The article described the work of a local doctor, Brian Druker, who was testing a new kind of cancer drug. In 1997, months away from death, Bud Romine became the first patient ever to take Gleevec. Within 17 days, Bud had returned to perfect health. Indeed, the drug seems to cure everyone with Bud's disease -- Chronic Myeloid Leukemia -- by fixing the DNA that causes it. Today, the prospect of more drugs that work at the level of DNA is a real one. In 1990, Gleevec was the only one in development. There are currently hundreds of drugs in development that might work in the same revolutionary way on different kinds of cancer.

The final work for the DNA scientists is identifying all the damaged genes that cause cancer. But with the Human Genome Project finished, a single lab will be able to do this in just five years. Fifty years after Crick and Watson discovered the double helix, the secret of life may finally be living up to its name. [endtext]

DNA: Curing Cancer [4/5]


[starttext] Jim Watson was asked to give a tour of the future. He believes that DNA science should be used to change the human race.

His views are both extraordinary and extremely controversial. Watson argues for a new kind of eugenics -- where parents are allowed to choose the DNA of their children -- to make them healthier, more intelligent, even better looking.

His vision may be disagreeable, yet it's a natural consequence of the decades of scientific exploration launched by his and Francis Crick's discovery of the double helix. It's worth considering what effect the advancements in genetic science may have on our future. [endtext]

DNA: Pandora's Box [5/5]


[starttext]  Two part mini-series follows the journeys of two different groups of modern humans as they encounter other human species.

The first group encounters Homo erectus and is forced to cross the Thar Desert to reach the sea.

The second group encounters Neanderthals in Europe.[endtext]

Planet of the Apemen: Battle for Earth [1/2]


[starttext] Two part mini-series follows the journeys of two different groups of modern humans as they encounter other human species.

The first group encounters Homo erectus and is forced to cross the Thar Desert to reach the sea.

The second group encounters Neanderthals in Europe.  [endtext]

Planet of the Apemen: Battle for Earth [2/2]


[starttext] In this the first episode of a three part BBC documentary, Iain Stewart tells the story of James Hutton, the founding father of geology. [endtext]

Men of Rock: Deep Time [1/3]


[starttext] In this the second episode of a three part BBC documentary, Iain Stewart finds out how geologist Edward Bailey discovered Scotland once had super volcanoes. [endtext]

Men of Rock: Moving Mountains [2/3]


[starttext] In this the third and final episode of a three part BBC documentary, Iain Stewart tells the story of Louis Agassiz, who first proposed that the earth had experienced an ice age. [endtext]

Men of Rock: The Big Freeze [3/3]


[starttext]From its highest mountains to its deepest oceans, our world has challenged explorers of every generation to reach further and seek what lies beyond the horizon.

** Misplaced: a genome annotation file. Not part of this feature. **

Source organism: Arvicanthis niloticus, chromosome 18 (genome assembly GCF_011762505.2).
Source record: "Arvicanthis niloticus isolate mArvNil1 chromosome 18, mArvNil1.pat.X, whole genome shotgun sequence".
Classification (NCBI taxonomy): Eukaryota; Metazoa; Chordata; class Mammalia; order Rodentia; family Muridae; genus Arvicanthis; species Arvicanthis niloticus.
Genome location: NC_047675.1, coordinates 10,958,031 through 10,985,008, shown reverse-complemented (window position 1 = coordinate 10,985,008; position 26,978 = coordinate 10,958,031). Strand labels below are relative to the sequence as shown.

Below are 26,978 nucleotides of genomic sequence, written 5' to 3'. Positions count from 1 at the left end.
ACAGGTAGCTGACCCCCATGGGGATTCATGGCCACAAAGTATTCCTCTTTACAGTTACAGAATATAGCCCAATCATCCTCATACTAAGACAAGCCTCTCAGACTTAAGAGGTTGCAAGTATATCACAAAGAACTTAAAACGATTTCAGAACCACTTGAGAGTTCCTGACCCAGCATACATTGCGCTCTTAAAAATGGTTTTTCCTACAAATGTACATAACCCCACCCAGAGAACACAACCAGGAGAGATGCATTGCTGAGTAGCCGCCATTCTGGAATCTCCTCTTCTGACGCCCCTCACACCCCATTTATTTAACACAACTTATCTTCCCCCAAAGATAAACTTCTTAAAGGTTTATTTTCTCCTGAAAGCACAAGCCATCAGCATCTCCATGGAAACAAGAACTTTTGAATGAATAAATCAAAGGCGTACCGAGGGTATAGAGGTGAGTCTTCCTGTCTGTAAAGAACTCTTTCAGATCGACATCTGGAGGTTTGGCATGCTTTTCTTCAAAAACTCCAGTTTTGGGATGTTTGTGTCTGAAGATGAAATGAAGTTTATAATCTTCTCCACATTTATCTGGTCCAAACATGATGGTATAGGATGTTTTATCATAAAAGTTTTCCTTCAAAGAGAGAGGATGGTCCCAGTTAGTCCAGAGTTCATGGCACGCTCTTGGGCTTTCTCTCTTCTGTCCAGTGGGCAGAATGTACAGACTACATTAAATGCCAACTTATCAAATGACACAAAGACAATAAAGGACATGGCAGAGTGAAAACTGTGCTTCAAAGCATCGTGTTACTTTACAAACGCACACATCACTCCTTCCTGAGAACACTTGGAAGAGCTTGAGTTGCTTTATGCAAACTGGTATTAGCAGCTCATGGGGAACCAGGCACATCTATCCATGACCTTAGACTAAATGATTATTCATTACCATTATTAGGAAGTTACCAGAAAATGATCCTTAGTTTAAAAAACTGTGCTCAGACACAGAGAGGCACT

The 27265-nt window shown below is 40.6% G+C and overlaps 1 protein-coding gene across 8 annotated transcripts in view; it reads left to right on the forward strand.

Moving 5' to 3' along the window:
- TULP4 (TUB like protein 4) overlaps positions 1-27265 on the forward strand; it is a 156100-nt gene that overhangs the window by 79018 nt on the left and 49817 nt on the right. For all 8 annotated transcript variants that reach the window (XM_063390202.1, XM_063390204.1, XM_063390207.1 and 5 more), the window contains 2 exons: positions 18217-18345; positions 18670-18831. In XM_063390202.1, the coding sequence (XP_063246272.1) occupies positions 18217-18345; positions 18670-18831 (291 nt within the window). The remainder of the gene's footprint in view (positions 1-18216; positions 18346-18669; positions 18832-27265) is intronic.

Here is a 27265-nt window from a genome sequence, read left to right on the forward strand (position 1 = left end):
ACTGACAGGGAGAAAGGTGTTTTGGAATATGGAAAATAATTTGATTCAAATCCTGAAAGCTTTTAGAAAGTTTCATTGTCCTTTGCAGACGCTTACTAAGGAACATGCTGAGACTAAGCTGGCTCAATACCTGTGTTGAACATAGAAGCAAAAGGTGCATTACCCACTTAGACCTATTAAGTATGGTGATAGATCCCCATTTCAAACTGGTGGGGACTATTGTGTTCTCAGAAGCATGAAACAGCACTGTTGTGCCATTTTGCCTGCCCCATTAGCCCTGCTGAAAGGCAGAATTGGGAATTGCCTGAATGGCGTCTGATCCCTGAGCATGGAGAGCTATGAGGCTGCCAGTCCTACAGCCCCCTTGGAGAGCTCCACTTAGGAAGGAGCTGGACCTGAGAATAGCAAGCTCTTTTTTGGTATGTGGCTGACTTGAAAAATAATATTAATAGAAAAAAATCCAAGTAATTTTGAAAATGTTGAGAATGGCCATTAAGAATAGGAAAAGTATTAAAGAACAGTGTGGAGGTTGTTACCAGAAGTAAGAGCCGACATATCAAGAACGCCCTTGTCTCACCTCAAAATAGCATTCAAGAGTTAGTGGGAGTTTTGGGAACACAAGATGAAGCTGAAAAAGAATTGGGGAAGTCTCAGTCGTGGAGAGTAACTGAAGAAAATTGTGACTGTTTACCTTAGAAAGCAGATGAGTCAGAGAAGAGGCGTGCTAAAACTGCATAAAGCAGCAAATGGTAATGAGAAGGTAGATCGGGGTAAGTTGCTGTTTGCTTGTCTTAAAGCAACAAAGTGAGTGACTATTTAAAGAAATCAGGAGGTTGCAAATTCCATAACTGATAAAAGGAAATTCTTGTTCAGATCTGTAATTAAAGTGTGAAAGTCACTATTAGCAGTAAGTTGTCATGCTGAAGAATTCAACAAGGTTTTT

Century upon century, the lure of the unknown has taken humans to every corner of the globe and it has given us a view of Earth that our ancestors could barely imagine.

Now, the drive to explore is leading us upward and outward - off our own planet and out into the solar system where a host of alien worlds offers us vast new terrains to uncover.

We roam this territory today, not with our material bodies, but with our robot surrogates, which we have flung through the brutal vacuum and sent plunging into conditions more extreme than any astronaut could endure.

Today we see the sun, moon and planets with penetrating clarity - not through human eyes, but through the eyes of the intrepid machines that are blazing a trail for us across the solar system.

Their cameras have become our windows onto a bold new adventure.

The latest missions to the sun and planets are providing images so crisp and spectacular it is like peering through a window at another world.

But make no mistake; these images are more than just pretty pictures of nature.

The increasingly sophisticated and detailed views are shaping our understanding of who we are, where we came from and where we are going.

The underlying message of this series is that we are witnessing an unprecedented new age of exploration. [endtext]

Cosmic Vistas


[starttext] Qin Shi Huang 259 BC -- 210 BC. was the king of the Chinese State of Qin from 246 BC to 221 BC, during the Warring States Period.

He became the first emperor of a unified China in 221 BC He ruled until his death in 210 BC at the age of 49.

Calling himself the First Emperor after China's unification, Qín Shǐ Huáng is a pivotal figure in Chinese history, ushering in nearly two millennia of imperial rule.

After unifying China, he and his chief advisor Li Si passed a series of major economic and political reforms.

He undertook gigantic projects, including building and unifying various sections of the Great Wall of China, the now famous city-sized mausoleum guarded by the life-sized Terracotta Army, and a massive national road system. [endtext]

The First Emperor of China


[starttext] "Earth From Space" is a groundbreaking two-hour special that reveals a spectacular new space-based vision of our planet.

Produced in extensive consultation with NASA scientists, NOVA takes data from earth-observing satellites and transforms it into dazzling visual sequences, each one exposing the intricate and surprising web of forces that sustains life on earth.

Viewers witness how dust blown from the Sahara fertilizes the Amazon; how a vast submarine "waterfall" off Antarctica helps drive ocean currents around the world; and how the Sun's heating up of the southern Atlantic gives birth to a colossally powerful hurricane.

From the microscopic world of water molecules vaporizing over the ocean to the magnetic field that is bigger than Earth itself, the show reveals the astonishing beauty and complexity of our dynamic planet. [endtext]

Earth From Space